If the whitening agent comes in contact with your gums, this can cause gingival irritation and a burning sensation. This is also temporary and goes away after a few days. It is most likely caused by an improper application of the whitening product or trays that are not fitting correctly.
Teeth whitening products can potentially cause the following:
- Enamel erosion and softening of the teeth
- Mouth infections
- Gingival recession
- Burns and blisters on the gums
- Tooth nerve damage
Teeth whitening products can also sometimes have the opposite effect, making your teeth darker instead of lighter.
Teeth whitening safety tips
It is always best to talk to your dentist before starting any kind of teeth whitening plan. Certain products can be better for your specific teeth than others. If you have any dental issues or restorations, you will need to discuss treatment options and expectations with your dentist prior to whitening.
For best results with teeth whitening, be sure to read and follow all instructions from the manufacturer. Use the product exactly as directed.
Try to keep the whitening gel off your gums. Do not overuse whitening products, as this can cause damage to your gums and teeth.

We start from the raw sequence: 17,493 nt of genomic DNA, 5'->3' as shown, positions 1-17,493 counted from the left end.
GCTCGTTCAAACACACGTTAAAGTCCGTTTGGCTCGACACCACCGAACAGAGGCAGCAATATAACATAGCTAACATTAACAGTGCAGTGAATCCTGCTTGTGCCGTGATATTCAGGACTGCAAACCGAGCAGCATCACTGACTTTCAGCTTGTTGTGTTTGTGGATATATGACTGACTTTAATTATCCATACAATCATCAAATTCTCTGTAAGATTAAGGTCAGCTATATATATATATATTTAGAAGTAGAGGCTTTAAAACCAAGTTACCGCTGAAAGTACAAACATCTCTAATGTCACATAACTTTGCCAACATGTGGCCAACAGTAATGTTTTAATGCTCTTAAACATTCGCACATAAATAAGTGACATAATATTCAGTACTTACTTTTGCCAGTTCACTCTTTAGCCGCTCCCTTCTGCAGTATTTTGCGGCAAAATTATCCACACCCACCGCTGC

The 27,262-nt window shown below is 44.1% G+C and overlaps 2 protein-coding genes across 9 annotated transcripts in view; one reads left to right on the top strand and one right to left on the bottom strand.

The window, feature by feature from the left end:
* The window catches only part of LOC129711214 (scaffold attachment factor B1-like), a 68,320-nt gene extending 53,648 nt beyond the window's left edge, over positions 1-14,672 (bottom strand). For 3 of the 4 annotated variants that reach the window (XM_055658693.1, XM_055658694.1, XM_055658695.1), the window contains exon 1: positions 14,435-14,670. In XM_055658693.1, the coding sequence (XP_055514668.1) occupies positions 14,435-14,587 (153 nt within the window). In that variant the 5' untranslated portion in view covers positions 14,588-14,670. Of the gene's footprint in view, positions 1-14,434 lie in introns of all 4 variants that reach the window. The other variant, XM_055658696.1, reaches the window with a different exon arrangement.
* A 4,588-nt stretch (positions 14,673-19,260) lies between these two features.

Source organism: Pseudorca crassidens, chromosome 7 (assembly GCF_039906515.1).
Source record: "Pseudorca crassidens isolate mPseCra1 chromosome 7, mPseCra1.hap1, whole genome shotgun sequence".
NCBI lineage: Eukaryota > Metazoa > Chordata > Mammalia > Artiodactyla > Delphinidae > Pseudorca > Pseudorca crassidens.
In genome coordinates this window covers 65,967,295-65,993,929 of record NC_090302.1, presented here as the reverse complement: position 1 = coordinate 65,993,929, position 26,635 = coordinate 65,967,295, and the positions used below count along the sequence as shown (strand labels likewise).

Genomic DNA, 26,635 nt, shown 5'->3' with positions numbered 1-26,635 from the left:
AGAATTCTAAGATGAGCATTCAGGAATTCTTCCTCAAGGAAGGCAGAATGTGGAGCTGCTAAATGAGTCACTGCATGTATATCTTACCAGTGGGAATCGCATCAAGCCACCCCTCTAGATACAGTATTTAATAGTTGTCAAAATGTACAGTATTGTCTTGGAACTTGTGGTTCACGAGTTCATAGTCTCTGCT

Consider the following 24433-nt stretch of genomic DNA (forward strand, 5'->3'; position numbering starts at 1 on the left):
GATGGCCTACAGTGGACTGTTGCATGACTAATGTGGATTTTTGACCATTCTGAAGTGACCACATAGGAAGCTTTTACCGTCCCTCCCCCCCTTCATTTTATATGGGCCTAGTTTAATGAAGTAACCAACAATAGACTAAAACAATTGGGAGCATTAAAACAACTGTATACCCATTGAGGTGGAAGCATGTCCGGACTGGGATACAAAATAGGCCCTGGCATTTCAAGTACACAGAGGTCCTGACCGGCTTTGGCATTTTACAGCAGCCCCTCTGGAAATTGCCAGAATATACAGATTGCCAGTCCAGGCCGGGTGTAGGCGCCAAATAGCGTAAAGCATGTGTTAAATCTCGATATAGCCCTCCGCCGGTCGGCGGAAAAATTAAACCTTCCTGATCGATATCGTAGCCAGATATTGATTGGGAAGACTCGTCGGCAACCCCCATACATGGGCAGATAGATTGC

Most popular & top-rated brands
- Whitening toothpaste: Oral-B 3D White Perfection contains microbeads. It has been proven effective at lightening teeth when used twice per day. It costs about $15 per tube.
- OTC whitening strips: Crest 3D Whitestrips Professional Effects Whitestrip Kit comes with 40 strips. It has been shown to be effective on extrinsic stains and costs around $45 per kit.
- Whitening rinse: Crest 3D White Glamorous White Multi-Care Whitening Mouthwash can lighten teeth and protect against future stains. It costs about $10 per bottle.
- Whitening pen: AuraGlow Whitening Pen can produce a whitening effect in as little as two uses. It is compact and good for travel. It costs about $26 per pen.
- Whitening trays: Opalescence Go is a set of pre-filled whitening trays that are mint-flavored. They cost around $70 per kit, which contains a set of four trays.
- Tray-based light system: GlossRay 3D Pro Advanced Teeth Whitening System uses a powerful LED teeth whitening system. It costs about $125